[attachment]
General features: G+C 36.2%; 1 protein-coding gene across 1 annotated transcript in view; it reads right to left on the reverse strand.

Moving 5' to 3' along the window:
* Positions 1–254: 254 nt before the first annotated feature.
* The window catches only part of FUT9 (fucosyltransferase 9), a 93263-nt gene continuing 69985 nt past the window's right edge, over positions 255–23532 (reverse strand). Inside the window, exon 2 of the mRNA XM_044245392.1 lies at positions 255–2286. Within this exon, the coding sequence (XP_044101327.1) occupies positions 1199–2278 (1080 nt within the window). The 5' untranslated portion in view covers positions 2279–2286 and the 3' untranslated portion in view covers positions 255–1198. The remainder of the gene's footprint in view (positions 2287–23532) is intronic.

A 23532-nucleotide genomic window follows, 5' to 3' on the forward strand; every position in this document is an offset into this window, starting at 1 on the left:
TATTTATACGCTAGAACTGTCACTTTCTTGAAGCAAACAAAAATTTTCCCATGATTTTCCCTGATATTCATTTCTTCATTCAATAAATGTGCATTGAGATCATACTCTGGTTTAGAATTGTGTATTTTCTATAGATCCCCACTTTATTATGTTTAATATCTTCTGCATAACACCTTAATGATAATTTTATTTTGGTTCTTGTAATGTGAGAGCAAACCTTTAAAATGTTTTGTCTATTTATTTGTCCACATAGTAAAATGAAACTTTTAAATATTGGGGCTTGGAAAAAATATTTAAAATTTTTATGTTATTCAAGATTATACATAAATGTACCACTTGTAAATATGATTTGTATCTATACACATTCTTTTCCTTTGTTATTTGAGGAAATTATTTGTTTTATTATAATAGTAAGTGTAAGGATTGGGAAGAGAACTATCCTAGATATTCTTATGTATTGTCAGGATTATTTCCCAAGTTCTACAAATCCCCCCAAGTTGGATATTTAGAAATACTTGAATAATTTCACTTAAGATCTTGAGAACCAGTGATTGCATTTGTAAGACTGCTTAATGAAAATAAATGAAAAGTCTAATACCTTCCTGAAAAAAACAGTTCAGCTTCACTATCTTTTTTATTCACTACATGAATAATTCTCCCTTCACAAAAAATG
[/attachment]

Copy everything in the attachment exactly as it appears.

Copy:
General features: G+C 36.2%; 1 protein-coding gene across 1 annotated transcript in view; it reads right to left on the reverse strand.

Moving 5' to 3' along the window:
* Positions 1–254: 254 nt before the first annotated feature.
* The window catches only part of FUT9 (fucosyltransferase 9), a 93263-nt gene continuing 69985 nt past the window's right edge, over positions 255–23532 (reverse strand). Inside the window, exon 2 of the mRNA XM_044245392.1 lies at positions 255–2286. Within this exon, the coding sequence (XP_044101327.1) occupies positions 1199–2278 (1080 nt within the window). The 5' untranslated portion in view covers positions 2279–2286 and the 3' untranslated portion in view covers positions 255–1198. The remainder of the gene's footprint in view (positions 2287–23532) is intronic.

A 23532-nucleotide genomic window follows, 5' to 3' on the forward strand; every position in this document is an offset into this window, starting at 1 on the left:
TATTTATACGCTAGAACTGTCACTTTCTTGAAGCAAACAAAAATTTTCCCATGATTTTCCCTGATATTCATTTCTTCATTCAATAAATGTGCATTGAGATCATACTCTGGTTTAGAATTGTGTATTTTCTATAGATCCCCACTTTATTATGTTTAATATCTTCTGCATAACACCTTAATGATAATTTTATTTTGGTTCTTGTAATGTGAGAGCAAACCTTTAAAATGTTTTGTCTATTTATTTGTCCACATAGTAAAATGAAACTTTTAAATATTGGGGCTTGGAAAAAATATTTAAAATTTTTATGTTATTCAAGATTATACATAAATGTACCACTTGTAAATATGATTTGTATCTATACACATTCTTTTCCTTTGTTATTTGAGGAAATTATTTGTTTTATTATAATAGTAAGTGTAAGGATTGGGAAGAGAACTATCCTAGATATTCTTATGTATTGTCAGGATTATTTCCCAAGTTCTACAAATCCCCCCAAGTTGGATATTTAGAAATACTTGAATAATTTCACTTAAGATCTTGAGAACCAGTGATTGCATTTGTAAGACTGCTTAATGAAAATAAATGAAAAGTCTAATACCTTCCTGAAAAAAACAGTTCAGCTTCACTATCTTTTTTATTCACTACATGAATAATTCTCCCTTCACAAAAAATG